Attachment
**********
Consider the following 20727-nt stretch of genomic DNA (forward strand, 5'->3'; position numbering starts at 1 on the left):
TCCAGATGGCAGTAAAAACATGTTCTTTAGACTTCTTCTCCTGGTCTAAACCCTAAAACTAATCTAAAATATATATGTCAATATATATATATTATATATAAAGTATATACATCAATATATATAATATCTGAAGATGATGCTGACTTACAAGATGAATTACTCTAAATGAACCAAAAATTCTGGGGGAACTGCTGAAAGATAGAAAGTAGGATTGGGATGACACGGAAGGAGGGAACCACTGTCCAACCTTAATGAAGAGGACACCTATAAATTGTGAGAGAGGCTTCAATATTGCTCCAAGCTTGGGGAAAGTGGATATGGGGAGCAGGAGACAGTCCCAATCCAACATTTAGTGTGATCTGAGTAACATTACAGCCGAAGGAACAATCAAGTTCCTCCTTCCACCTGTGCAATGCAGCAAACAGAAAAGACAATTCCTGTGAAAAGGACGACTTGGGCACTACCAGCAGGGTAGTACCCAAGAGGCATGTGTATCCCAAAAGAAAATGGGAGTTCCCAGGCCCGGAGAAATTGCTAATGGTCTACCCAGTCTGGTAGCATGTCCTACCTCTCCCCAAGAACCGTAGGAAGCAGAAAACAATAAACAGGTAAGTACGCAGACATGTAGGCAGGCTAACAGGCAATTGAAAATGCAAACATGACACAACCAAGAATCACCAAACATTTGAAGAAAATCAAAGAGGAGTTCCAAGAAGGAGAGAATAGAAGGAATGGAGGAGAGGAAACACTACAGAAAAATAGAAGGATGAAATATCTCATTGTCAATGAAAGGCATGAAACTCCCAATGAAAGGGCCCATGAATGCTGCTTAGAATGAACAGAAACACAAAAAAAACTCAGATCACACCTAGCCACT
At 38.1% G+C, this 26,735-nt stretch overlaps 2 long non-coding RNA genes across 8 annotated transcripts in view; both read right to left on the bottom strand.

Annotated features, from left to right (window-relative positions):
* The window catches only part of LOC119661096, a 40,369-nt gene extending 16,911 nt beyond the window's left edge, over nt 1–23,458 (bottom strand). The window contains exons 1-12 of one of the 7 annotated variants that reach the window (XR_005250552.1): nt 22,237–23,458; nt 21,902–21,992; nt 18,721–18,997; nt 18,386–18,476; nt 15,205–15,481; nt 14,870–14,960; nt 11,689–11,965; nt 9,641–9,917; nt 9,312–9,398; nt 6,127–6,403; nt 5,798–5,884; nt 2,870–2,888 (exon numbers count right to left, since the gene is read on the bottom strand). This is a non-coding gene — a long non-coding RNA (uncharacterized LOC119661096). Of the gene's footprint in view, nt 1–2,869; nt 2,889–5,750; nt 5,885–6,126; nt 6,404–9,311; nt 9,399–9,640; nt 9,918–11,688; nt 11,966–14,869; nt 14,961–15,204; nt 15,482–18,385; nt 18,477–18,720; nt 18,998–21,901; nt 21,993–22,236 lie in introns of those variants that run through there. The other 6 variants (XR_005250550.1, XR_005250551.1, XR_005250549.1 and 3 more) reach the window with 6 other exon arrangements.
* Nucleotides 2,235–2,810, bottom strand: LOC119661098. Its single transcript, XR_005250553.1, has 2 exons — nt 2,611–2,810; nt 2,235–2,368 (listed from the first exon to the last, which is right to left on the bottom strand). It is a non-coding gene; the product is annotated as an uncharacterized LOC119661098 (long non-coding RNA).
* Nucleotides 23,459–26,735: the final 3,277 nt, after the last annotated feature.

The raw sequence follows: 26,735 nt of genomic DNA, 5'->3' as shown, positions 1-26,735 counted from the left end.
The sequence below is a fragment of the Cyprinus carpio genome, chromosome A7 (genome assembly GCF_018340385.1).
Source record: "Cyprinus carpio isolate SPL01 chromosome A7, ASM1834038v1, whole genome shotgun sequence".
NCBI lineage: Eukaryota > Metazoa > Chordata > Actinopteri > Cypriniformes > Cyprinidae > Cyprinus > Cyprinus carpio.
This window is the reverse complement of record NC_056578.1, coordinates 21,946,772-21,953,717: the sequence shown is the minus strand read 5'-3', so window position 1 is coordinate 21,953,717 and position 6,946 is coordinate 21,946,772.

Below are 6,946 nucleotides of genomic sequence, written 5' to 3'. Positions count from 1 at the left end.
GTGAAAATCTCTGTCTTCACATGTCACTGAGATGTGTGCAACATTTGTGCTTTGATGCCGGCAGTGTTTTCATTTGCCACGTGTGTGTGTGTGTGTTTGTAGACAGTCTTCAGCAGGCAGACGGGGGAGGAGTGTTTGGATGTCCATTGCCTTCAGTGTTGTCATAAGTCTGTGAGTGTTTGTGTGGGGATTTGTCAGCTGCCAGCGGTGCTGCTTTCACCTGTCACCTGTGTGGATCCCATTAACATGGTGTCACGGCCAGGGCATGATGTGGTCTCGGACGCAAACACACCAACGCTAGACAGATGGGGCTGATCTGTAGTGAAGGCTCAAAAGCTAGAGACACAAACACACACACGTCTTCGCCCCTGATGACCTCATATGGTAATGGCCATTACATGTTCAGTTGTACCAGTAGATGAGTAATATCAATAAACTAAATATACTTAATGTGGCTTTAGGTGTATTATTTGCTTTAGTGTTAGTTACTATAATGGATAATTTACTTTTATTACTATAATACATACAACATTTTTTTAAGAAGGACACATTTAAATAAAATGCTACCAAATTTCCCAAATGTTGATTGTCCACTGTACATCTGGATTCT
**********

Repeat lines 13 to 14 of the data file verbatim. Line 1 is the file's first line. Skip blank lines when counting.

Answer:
Below are 6,946 nucleotides of genomic sequence, written 5' to 3'. Positions count from 1 at the left end.
GTGAAAATCTCTGTCTTCACATGTCACTGAGATGTGTGCAACATTTGTGCTTTGATGCCGGCAGTGTTTTCATTTGCCACGTGTGTGTGTGTGTGTTTGTAGACAGTCTTCAGCAGGCAGACGGGGGAGGAGTGTTTGGATGTCCATTGCCTTCAGTGTTGTCATAAGTCTGTGAGTGTTTGTGTGGGGATTTGTCAGCTGCCAGCGGTGCTGCTTTCACCTGTCACCTGTGTGGATCCCATTAACATGGTGTCACGGCCAGGGCATGATGTGGTCTCGGACGCAAACACACCAACGCTAGACAGATGGGGCTGATCTGTAGTGAAGGCTCAAAAGCTAGAGACACAAACACACACACGTCTTCGCCCCTGATGACCTCATATGGTAATGGCCATTACATGTTCAGTTGTACCAGTAGATGAGTAATATCAATAAACTAAATATACTTAATGTGGCTTTAGGTGTATTATTTGCTTTAGTGTTAGTTACTATAATGGATAATTTACTTTTATTACTATAATACATACAACATTTTTTTAAGAAGGACACATTTAAATAAAATGCTACCAAATTTCCCAAATGTTGATTGTCCACTGTACATCTGGATTCT